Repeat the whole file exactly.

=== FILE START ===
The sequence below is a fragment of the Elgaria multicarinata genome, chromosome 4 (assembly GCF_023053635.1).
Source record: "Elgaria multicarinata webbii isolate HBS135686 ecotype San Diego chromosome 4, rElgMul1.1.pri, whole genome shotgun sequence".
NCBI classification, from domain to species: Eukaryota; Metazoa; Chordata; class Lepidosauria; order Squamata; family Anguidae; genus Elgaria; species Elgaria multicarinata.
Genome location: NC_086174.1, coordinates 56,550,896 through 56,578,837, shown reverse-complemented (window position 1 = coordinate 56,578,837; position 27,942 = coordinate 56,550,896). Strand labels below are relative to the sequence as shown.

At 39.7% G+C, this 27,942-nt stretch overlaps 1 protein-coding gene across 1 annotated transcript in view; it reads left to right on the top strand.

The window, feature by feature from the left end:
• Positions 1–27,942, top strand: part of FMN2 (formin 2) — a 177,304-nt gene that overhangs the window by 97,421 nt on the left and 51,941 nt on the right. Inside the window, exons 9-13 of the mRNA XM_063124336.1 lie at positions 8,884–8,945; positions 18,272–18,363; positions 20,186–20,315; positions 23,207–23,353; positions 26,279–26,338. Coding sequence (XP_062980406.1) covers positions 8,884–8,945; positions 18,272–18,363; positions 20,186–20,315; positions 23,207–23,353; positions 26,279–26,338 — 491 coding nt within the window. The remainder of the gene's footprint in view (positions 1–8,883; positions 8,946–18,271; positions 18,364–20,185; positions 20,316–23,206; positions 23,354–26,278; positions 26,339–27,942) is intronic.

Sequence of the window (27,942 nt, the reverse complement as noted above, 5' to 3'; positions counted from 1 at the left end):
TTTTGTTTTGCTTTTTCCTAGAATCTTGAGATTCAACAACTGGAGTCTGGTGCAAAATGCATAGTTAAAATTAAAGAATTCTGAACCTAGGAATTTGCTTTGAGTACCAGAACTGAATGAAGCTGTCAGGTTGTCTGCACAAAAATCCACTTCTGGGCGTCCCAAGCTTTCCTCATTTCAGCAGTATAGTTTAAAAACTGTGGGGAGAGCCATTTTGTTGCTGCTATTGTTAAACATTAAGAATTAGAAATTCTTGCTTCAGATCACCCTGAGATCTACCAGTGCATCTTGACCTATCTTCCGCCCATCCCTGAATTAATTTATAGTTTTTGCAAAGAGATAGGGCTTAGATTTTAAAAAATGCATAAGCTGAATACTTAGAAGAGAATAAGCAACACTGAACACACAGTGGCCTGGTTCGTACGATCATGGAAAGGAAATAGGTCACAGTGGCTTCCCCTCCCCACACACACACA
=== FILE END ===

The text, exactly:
The sequence below is a fragment of the Elgaria multicarinata genome, chromosome 4 (assembly GCF_023053635.1).
Source record: "Elgaria multicarinata webbii isolate HBS135686 ecotype San Diego chromosome 4, rElgMul1.1.pri, whole genome shotgun sequence".
NCBI classification, from domain to species: Eukaryota; Metazoa; Chordata; class Lepidosauria; order Squamata; family Anguidae; genus Elgaria; species Elgaria multicarinata.
Genome location: NC_086174.1, coordinates 56,550,896 through 56,578,837, shown reverse-complemented (window position 1 = coordinate 56,578,837; position 27,942 = coordinate 56,550,896). Strand labels below are relative to the sequence as shown.

At 39.7% G+C, this 27,942-nt stretch overlaps 1 protein-coding gene across 1 annotated transcript in view; it reads left to right on the top strand.

The window, feature by feature from the left end:
• Positions 1–27,942, top strand: part of FMN2 (formin 2) — a 177,304-nt gene that overhangs the window by 97,421 nt on the left and 51,941 nt on the right. Inside the window, exons 9-13 of the mRNA XM_063124336.1 lie at positions 8,884–8,945; positions 18,272–18,363; positions 20,186–20,315; positions 23,207–23,353; positions 26,279–26,338. Coding sequence (XP_062980406.1) covers positions 8,884–8,945; positions 18,272–18,363; positions 20,186–20,315; positions 23,207–23,353; positions 26,279–26,338 — 491 coding nt within the window. The remainder of the gene's footprint in view (positions 1–8,883; positions 8,946–18,271; positions 18,364–20,185; positions 20,316–23,206; positions 23,354–26,278; positions 26,339–27,942) is intronic.

Sequence of the window (27,942 nt, the reverse complement as noted above, 5' to 3'; positions counted from 1 at the left end):
TTTTGTTTTGCTTTTTCCTAGAATCTTGAGATTCAACAACTGGAGTCTGGTGCAAAATGCATAGTTAAAATTAAAGAATTCTGAACCTAGGAATTTGCTTTGAGTACCAGAACTGAATGAAGCTGTCAGGTTGTCTGCACAAAAATCCACTTCTGGGCGTCCCAAGCTTTCCTCATTTCAGCAGTATAGTTTAAAAACTGTGGGGAGAGCCATTTTGTTGCTGCTATTGTTAAACATTAAGAATTAGAAATTCTTGCTTCAGATCACCCTGAGATCTACCAGTGCATCTTGACCTATCTTCCGCCCATCCCTGAATTAATTTATAGTTTTTGCAAAGAGATAGGGCTTAGATTTTAAAAAATGCATAAGCTGAATACTTAGAAGAGAATAAGCAACACTGAACACACAGTGGCCTGGTTCGTACGATCATGGAAAGGAAATAGGTCACAGTGGCTTCCCCTCCCCACACACACACA